BERLIN – As residents in the Carolinas contend with flooding in the wake of Hurricane Florence, Delmarva businesses and community members are leading efforts to collect and donate supplies to those in need.
In Dewey Beach, for example, town officials are collecting hygiene and household items, first aid and cleaning supplies, non-perishable foods, and more.
Town Clerk Ashleigh Hudson said she will be leaving Dewey Beach on Oct. 4 and driving to Wilmington, N.C., where donations will be delivered to the Food Bank of Central and Eastern North Carolina.
“If the roads are not passable by that date, we will be delivering them to the Greenville, N.C. location,” she said.
Hudson said community members can deliver any items to Dewey Beach Town Hall at 105 Rodney Ave. by 4 p.m. on Sept. 28. She added she hopes to have even more donations then last year’s supply drive for those impacted by Hurricane Harvey.
“The 15-foot U-Haul we drove was packed to the brim,” she said. “It was so humbling to see how generous and thoughtful our community truly is, and it makes me proud to call this area home.”
Hudson encouraged anyone to donate.
“In reference to Hurricane Florence, it was an east coast landfall storm,” she said. “It just as easily could have been us now needing the assistance. I am glad it’s not, but sad for those who are. We should extend our arms and hands to others in need when the opportunity allows during situations such as this.”
For more information on the town’s donation drive, call 302-227-6363 or email firstname.lastname@example.org.
In Ocean Pines, the association – with the help of its employees and board of directors – has also begun collecting non-perishable food items, bottled water, baby supplies, pet supplies and more to those in the Carolinas.
“The aftermath is devastating,” said Denise Sawyer, marketing and public relations director of Ocean Pines Association. “Families are displaced and homes are destroyed. Help us as the Ocean Pines Association extends relief to the victims of Hurricane Florence.”
The collection effort started last Friday and will continue through Oct. 12. The Association is asking residents to contribute the following items: powdered drink mixes like Crystal Light, Gatorade, coffee, granola bars, crackers, energy bars, non-perishable microwaveable food, canned fruit and nuts, games and playing cards, mops, brooms, Lysol, dog and cat food, pet treats, cat litter and books.
Other needed items include toiletries like toilet tissue, Tums, toothpaste and toothbrushes, hand sanitizers, hand towels, emery boards, nail clippers, foot powder, talcum powder, body lotion, ChapStick, deodorant, diapers, baby bottles, baby food and baby formula and more. Clothing, liquids and perishable items will not be accepted.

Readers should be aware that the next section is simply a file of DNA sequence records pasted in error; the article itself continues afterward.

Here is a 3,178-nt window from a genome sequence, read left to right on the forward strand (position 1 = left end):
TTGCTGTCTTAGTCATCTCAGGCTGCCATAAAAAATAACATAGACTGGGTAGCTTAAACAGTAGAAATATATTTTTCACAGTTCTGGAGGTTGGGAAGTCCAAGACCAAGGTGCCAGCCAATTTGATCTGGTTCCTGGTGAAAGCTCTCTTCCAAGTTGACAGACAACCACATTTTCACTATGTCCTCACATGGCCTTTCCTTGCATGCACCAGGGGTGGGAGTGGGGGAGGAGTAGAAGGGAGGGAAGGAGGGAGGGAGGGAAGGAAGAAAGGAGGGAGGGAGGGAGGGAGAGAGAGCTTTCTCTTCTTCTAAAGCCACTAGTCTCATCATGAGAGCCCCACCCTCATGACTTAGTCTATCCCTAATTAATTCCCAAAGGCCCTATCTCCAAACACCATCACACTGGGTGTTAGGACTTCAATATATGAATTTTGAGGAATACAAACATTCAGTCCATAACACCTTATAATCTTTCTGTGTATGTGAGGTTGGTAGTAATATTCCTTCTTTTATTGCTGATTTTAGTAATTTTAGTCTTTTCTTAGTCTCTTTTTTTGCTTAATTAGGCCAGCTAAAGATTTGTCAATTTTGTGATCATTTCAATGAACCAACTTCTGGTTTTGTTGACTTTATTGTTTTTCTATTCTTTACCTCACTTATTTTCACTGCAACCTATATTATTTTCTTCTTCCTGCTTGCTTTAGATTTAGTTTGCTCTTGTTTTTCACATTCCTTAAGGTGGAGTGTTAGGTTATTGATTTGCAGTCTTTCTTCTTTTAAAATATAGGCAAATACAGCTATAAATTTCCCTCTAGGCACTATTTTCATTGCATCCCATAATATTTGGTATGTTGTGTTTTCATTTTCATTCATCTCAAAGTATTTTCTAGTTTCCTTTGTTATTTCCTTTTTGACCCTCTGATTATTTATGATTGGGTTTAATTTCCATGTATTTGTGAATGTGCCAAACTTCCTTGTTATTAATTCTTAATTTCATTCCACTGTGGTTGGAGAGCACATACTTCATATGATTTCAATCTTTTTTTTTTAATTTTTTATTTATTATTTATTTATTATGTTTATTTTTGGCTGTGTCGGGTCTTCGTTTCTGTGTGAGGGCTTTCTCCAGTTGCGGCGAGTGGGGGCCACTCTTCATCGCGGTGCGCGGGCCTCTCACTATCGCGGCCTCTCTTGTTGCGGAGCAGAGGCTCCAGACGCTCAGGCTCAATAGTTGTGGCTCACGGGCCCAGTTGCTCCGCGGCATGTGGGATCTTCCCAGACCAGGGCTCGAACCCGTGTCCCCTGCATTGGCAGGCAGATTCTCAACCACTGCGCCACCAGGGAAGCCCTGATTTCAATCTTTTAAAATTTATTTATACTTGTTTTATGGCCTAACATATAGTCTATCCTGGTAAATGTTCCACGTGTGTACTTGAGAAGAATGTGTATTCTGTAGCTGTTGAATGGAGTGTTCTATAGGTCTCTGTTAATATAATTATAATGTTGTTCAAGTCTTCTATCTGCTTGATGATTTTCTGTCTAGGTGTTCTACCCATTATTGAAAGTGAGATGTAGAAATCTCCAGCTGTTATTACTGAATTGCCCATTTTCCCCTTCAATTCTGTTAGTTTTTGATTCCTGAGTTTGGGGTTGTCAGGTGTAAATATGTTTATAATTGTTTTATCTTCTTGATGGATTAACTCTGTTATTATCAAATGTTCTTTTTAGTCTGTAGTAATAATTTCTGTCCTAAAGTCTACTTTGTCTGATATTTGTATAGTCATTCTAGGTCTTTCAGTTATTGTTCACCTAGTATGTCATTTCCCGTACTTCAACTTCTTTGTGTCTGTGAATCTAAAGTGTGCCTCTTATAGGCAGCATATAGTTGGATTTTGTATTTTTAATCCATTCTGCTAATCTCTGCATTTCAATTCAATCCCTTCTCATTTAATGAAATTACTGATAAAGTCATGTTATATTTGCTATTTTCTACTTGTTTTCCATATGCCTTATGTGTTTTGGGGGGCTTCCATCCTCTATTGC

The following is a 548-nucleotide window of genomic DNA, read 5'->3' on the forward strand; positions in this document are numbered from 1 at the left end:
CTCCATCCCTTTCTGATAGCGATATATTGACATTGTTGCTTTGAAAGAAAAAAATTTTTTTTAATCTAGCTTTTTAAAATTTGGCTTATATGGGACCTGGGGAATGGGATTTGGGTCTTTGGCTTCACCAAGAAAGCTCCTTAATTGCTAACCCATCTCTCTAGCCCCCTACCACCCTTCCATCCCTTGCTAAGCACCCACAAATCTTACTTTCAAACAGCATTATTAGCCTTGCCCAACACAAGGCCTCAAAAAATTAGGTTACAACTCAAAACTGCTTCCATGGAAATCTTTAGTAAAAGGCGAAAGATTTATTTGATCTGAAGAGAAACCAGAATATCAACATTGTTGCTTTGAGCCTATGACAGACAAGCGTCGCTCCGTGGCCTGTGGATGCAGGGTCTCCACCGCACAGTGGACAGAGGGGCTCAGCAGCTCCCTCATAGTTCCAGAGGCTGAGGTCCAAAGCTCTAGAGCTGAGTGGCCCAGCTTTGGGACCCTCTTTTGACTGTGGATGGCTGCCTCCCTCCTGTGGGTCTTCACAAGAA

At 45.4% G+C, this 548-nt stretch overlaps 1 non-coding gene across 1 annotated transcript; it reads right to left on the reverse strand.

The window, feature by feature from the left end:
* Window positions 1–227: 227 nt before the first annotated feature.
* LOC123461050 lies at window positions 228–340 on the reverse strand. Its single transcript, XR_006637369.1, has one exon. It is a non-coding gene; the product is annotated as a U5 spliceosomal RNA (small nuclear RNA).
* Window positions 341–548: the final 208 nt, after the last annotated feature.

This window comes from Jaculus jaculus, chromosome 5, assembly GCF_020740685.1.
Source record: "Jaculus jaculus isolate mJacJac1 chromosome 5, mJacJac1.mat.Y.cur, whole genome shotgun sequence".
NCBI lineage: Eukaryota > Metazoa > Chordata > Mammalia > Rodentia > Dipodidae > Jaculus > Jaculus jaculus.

Drop off points will include the Ocean Pines Community Center at 235 Ocean Parkway, Public Works at 1 Firehouse Lane, the Sports Core Pool at 11144 Cathell Road and the Administration Building, including the Police Department, at 239 Ocean Parkway.
For more information about the Ocean Pines Relief Effort, call 410-641-7717, or email email@example.com.
Poultry businesses on Delmarva are also suppling in-kind donations.
Last week, for example, Mountaire Farms sent 40,000 pounds of chicken to North Carolina – where Operation BBQ Relief volunteers have set up mobile cooking operations – and a truckload of supplies, including diapers, baby food, toiletries, blankets, pillows, clothing and water, for employees impacted by the hurricane.
In addition, Perdue Farms trucks arrived in the Carolinas earlier this week to deliver 500,000 pounds of food and donations to local American Red Cross chapters. The company has also donated $250,000 through the Franklin P. and Arthur W. Perdue Foundation, the company’s charitable giving arm, to American Red Cross chapters in the region.
“The losses endured by thousands of Carolinians, including many of our associates, farmers and their families, is heartbreaking. It hits close to home,” said Randy Day, CEO of Perdue Farms. “We hope our contributions will speed the recovery process in the region.”